In an article written by Sieberg (2009), quoting internet guru Don Tapscott and author of the book “Grown Up Digital” he said that, “There isn’t a shred of evidence that Facebook is bad for young people. On the contrary, it’s a wonderful thing that, with balance, helps them grow, helps their mental abilities develop and it should be encouraged.”
It is without a doubt that internet and its accompanying technology has spawned many benefits that positively affected and transformed for the better peoples’ lives. But it is also a fact that at the same time if these technological improvements were abused or improperly used disadvantages might occur. The Facebook usage of college students for example can be viewed as a positive development to enhance and bring learning and education to their perspectives. But improper use can also mean a deterrent or a hindrance to properly study for their lessons.
As educators, it is our responsibility to guide these students in how to appreciate technology for their own personal and professional growth. Technology is not bad per se but with proper discipline, usage and context it can bring us ever closer to the true ideals of education which is empowerment and freedom.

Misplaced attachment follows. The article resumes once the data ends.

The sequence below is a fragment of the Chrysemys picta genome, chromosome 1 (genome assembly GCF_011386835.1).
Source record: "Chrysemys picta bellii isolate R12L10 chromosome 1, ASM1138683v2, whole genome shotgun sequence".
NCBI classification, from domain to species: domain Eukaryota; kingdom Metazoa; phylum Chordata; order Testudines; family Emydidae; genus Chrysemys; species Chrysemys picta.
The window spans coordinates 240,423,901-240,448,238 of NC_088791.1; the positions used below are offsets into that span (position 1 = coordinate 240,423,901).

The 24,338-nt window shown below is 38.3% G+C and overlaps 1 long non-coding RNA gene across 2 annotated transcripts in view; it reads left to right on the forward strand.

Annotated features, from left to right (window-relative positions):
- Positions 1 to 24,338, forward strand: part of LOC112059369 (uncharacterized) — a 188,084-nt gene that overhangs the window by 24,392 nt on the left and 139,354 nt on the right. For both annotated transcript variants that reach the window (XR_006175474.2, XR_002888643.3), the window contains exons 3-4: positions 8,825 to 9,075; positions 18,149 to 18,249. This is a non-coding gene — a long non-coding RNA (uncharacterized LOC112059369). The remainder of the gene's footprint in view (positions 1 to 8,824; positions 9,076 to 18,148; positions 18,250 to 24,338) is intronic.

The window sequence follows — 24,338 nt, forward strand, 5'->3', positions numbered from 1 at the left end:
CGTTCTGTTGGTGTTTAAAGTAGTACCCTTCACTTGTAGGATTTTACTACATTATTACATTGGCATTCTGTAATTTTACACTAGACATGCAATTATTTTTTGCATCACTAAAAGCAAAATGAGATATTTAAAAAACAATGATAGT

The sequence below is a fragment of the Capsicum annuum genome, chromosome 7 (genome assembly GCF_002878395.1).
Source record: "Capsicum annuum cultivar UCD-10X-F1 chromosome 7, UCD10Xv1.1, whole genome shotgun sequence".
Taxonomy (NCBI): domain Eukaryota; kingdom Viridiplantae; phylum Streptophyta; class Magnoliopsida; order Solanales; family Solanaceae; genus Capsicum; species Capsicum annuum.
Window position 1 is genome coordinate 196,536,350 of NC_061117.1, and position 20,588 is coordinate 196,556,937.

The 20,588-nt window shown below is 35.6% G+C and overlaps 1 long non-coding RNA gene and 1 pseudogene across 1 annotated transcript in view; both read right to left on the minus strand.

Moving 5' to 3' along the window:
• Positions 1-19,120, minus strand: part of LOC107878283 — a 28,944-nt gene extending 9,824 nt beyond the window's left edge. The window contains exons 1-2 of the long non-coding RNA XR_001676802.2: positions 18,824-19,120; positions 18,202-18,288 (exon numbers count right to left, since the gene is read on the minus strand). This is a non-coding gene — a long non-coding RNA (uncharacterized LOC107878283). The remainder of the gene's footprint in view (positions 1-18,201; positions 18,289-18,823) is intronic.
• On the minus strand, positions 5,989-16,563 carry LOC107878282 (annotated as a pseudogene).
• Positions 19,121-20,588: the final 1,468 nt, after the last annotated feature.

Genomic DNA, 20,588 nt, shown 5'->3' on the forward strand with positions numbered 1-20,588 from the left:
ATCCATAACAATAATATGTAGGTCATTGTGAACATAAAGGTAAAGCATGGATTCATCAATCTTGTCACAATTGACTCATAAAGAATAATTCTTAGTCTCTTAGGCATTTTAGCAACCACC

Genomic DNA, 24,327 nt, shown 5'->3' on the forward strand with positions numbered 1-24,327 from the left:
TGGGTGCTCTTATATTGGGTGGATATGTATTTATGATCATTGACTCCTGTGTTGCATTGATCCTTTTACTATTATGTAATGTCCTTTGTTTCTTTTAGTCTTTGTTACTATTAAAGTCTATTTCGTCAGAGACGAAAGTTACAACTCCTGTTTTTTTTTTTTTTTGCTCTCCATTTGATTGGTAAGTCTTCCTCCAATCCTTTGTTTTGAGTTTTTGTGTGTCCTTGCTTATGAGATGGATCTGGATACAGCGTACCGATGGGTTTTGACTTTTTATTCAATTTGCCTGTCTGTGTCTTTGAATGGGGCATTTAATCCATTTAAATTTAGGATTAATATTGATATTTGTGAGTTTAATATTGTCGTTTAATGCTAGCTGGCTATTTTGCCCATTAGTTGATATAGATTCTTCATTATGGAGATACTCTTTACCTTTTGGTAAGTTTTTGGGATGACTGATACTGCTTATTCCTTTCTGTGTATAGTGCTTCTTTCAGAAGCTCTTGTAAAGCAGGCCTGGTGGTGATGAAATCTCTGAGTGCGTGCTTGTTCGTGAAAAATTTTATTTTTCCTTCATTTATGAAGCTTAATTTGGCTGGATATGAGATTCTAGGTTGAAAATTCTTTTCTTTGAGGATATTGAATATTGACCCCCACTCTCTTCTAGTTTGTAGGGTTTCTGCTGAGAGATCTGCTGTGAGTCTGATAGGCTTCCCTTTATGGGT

Abedniya, A. and Mahmouei, S.S. (2010), The impact of social networking websites to facilitate the effectiveness of viral marketing, International Journal of Advanced Computer Science and Applications, 1(6), pp. 139-146.
“Internet Usage Statistics: The Internet Big Picture (2012). Retrieved Oct. 1, 2013 from http://www.internetworldstats.com/stats.htm
Karpinski, A. C., & Duberstein, A. (2009). A description of facebook use and
academic performance among undergraduate and graduate students. In Poster presented at the meeting of the American Educational Research Association. San Diego, CA.
Kirschner, P.A. and Karpinski, A.C. (2010), Facebook and academic performance, Computers in Human Behavior Journal, Vol. 26, pp. 1237-1245.
Moon, A.L. (2011), The impact of facebook on undergraduate academic performance: implications for educational leaders, Retrieved April 1, 2013 from http://condor.cmich.edu/cdm/singleitem/collection/p1610-01coll1/id/3528/rec/28
Sieberg (2009), Facebook bad for the brain?, Retrieved April 1, 2013 from http://www.wibw.com/home/headlines/43128317.html